The Northern Coniferous or Needle-Leaf Forests: The northern and temperate coniferous forests are also known as Taiga or North wood forest. These are situated immediately south of the tundra. They are distributed over 1700 to 3000 meter altitude in Himalaya.
Annual rainfall is 50-170 cm/year and the average winter temperature is 6 degrees and 20 degrees in summer.
Temperate deciduous forests: The deciduous forest lies in a temperate zone about 40 degrees to 60 degrees north latitude and 1500-2400 meter altitude central location. Annual rainfall is about 100-250 cm. Here most common vegetation is Oak, Maple, Hickory beech, etc and their trees shed leaves in autumn and bear again in spring. The most common animals in this area are turtles, lizards, rabbits, deer, etc.
Tropical Rainforest: the tropical rainforest biome lies in the equatorial region around the earth. In tropical rain forests are found in Eastern Himalayas and western ghats. Tropical rain forests are present in Assam, West Bengal, Kerala and Andaman in India. The main feature of this biome is the large amount of annual rainfall which is more than at least 200-300 cm per year. The tropical rain forests are rich in flora and fauna. The temperature is high and uniform throughout the year and the climate is warm and humid.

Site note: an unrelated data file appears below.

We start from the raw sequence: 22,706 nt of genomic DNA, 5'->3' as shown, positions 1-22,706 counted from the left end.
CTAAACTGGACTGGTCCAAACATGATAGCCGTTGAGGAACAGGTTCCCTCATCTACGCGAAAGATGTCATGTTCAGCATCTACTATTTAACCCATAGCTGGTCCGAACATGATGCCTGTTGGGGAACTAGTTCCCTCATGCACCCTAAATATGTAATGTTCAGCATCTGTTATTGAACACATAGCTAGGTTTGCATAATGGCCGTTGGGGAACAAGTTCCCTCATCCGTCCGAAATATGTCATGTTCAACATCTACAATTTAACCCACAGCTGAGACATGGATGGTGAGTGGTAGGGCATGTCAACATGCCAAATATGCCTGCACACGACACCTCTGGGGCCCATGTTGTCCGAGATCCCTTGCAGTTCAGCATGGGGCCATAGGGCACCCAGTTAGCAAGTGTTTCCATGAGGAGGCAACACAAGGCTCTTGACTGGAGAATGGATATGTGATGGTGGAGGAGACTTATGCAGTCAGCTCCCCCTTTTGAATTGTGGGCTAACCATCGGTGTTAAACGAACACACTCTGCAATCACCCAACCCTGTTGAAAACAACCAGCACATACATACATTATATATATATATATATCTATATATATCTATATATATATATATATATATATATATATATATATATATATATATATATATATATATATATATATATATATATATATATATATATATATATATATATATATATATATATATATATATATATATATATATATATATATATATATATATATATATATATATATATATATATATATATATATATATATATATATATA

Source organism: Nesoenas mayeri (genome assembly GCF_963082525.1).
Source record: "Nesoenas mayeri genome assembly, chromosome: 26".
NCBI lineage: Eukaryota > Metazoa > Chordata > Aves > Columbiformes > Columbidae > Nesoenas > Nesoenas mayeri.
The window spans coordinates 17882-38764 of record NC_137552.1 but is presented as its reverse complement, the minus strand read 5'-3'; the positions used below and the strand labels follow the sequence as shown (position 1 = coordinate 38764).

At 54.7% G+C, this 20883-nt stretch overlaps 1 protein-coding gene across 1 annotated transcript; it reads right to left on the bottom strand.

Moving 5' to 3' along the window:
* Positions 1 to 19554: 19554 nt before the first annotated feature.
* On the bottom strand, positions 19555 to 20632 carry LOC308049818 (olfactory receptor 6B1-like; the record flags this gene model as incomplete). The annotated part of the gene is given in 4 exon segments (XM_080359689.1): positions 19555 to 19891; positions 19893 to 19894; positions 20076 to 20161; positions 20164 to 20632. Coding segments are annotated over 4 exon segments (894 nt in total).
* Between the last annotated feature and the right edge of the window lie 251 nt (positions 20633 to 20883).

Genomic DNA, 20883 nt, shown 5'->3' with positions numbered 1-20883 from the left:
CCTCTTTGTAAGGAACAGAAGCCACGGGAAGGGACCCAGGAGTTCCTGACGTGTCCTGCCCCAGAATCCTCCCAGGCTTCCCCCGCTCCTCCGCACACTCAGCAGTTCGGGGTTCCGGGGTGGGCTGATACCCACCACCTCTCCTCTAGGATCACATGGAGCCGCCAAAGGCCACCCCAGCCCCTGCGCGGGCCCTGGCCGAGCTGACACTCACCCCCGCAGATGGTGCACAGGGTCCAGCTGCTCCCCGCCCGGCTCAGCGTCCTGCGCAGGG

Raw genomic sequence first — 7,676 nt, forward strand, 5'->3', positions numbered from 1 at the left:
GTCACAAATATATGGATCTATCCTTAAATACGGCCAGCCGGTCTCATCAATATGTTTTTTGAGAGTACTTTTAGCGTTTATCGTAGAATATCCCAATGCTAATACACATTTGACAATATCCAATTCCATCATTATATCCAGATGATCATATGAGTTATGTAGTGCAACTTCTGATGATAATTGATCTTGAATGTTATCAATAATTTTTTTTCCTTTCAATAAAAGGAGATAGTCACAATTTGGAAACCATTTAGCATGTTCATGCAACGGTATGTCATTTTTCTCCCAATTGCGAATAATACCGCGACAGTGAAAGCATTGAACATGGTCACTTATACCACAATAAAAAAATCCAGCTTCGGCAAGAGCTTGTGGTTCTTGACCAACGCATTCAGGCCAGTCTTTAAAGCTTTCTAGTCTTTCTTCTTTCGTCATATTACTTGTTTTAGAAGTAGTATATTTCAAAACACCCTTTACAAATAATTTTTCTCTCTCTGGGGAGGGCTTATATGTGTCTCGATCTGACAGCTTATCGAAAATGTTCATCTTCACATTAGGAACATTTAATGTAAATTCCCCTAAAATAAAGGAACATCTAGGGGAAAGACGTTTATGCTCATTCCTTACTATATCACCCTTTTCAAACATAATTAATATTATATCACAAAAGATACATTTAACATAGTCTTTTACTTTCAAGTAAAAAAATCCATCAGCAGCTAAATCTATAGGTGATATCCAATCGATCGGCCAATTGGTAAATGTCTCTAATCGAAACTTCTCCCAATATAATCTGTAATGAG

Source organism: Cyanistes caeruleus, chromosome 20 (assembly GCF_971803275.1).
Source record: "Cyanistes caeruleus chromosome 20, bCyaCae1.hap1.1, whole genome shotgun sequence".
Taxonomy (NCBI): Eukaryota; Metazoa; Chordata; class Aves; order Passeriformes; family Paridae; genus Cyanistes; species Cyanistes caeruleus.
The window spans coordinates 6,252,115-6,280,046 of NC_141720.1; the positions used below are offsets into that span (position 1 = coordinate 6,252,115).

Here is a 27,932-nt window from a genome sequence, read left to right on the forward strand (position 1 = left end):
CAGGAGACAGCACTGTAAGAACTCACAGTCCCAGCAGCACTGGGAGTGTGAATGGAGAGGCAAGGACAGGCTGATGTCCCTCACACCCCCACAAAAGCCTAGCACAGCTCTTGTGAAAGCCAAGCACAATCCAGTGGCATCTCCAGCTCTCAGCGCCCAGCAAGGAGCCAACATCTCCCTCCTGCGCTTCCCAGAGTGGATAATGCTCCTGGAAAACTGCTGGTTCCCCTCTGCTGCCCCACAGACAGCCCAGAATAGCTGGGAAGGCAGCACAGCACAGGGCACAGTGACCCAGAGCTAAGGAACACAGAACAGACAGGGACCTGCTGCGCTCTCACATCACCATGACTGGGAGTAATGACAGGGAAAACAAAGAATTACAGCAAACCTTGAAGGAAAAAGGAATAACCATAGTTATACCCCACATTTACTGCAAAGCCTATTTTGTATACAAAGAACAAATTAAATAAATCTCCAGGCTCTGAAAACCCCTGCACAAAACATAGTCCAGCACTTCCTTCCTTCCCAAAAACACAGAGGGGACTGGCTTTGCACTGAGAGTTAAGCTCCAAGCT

Tropical deciduous forest Occurs widely in the northern and southern parts of our country in plain and low hilly areas. Annual rainfall is about 90-160cm/year. Leaves of most of the trees fall before the summer. The most common vegetation of this forest is sal, teak, tendu, khair, etc.
The Grassland Biome: Annual rainfall ranges from 25-75 cm. Winter and summer have a longer duration and maximum rainfall occurs in summer. Examples of some grassland biomes are Pampas, Tussocks, Veldts, Prairies, etc.
Abiotic Environmental Factors